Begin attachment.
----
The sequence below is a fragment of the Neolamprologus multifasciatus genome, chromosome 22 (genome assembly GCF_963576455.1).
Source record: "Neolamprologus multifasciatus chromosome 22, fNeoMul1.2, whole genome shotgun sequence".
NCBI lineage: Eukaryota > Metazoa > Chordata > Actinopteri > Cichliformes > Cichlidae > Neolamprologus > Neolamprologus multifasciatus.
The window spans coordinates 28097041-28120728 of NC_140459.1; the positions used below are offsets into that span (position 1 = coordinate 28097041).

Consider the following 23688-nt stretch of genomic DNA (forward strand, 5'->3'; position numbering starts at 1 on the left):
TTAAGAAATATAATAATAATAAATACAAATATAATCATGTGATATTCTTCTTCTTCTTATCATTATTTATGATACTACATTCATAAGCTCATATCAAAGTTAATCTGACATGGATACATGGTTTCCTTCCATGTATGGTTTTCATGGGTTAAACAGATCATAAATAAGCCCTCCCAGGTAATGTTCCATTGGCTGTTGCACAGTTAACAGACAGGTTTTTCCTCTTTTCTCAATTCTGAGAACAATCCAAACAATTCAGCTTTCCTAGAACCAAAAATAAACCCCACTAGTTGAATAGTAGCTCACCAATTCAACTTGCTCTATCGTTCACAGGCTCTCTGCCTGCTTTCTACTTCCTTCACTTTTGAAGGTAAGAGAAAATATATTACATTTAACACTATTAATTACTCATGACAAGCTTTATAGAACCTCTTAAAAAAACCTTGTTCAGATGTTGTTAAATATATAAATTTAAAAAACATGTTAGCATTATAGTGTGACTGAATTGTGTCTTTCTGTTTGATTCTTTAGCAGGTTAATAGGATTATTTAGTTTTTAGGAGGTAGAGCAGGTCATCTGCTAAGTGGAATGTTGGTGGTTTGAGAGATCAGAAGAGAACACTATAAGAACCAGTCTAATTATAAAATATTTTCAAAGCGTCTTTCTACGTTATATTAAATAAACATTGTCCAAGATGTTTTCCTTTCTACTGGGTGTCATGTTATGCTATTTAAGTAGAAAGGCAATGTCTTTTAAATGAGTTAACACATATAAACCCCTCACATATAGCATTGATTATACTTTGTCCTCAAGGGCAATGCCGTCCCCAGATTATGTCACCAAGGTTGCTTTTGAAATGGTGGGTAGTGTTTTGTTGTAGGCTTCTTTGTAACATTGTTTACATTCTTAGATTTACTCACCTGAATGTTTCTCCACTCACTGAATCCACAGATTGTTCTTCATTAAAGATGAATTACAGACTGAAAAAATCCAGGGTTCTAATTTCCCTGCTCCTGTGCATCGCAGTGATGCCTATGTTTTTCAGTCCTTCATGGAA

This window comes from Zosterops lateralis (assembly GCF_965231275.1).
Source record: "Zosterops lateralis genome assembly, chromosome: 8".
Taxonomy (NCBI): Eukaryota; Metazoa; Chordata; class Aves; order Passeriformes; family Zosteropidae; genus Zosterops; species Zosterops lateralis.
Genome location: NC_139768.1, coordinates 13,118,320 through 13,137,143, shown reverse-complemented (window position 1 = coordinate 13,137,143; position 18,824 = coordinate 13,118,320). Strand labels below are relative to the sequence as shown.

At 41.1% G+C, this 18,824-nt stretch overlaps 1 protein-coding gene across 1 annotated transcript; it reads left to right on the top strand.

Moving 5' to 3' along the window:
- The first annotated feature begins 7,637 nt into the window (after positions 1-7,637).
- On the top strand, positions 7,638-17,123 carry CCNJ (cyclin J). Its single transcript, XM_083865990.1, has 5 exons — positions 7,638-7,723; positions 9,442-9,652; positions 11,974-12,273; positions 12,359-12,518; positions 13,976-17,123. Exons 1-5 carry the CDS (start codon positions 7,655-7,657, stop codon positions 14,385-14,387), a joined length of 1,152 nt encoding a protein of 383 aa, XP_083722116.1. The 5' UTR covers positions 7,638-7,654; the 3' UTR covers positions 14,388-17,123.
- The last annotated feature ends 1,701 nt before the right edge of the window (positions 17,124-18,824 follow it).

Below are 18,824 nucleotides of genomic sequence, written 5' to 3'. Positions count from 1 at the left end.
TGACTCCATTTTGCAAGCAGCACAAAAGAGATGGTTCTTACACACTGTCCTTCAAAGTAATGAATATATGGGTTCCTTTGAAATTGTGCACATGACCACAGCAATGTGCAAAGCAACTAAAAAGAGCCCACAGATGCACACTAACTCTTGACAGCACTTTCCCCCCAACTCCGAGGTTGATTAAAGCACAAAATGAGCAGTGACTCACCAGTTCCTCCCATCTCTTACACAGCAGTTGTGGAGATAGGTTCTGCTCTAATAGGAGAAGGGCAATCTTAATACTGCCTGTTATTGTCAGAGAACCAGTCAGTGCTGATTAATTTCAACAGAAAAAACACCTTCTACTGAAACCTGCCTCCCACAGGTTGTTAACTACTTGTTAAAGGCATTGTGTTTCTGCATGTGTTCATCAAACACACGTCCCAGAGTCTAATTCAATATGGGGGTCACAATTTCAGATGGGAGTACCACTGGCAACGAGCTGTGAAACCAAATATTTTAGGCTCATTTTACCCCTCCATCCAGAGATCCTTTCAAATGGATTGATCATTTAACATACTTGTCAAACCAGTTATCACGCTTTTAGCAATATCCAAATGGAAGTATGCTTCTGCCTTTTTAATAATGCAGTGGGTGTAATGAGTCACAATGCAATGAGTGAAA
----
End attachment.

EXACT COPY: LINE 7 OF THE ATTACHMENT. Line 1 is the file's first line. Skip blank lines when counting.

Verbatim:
This window comes from Zosterops lateralis (assembly GCF_965231275.1).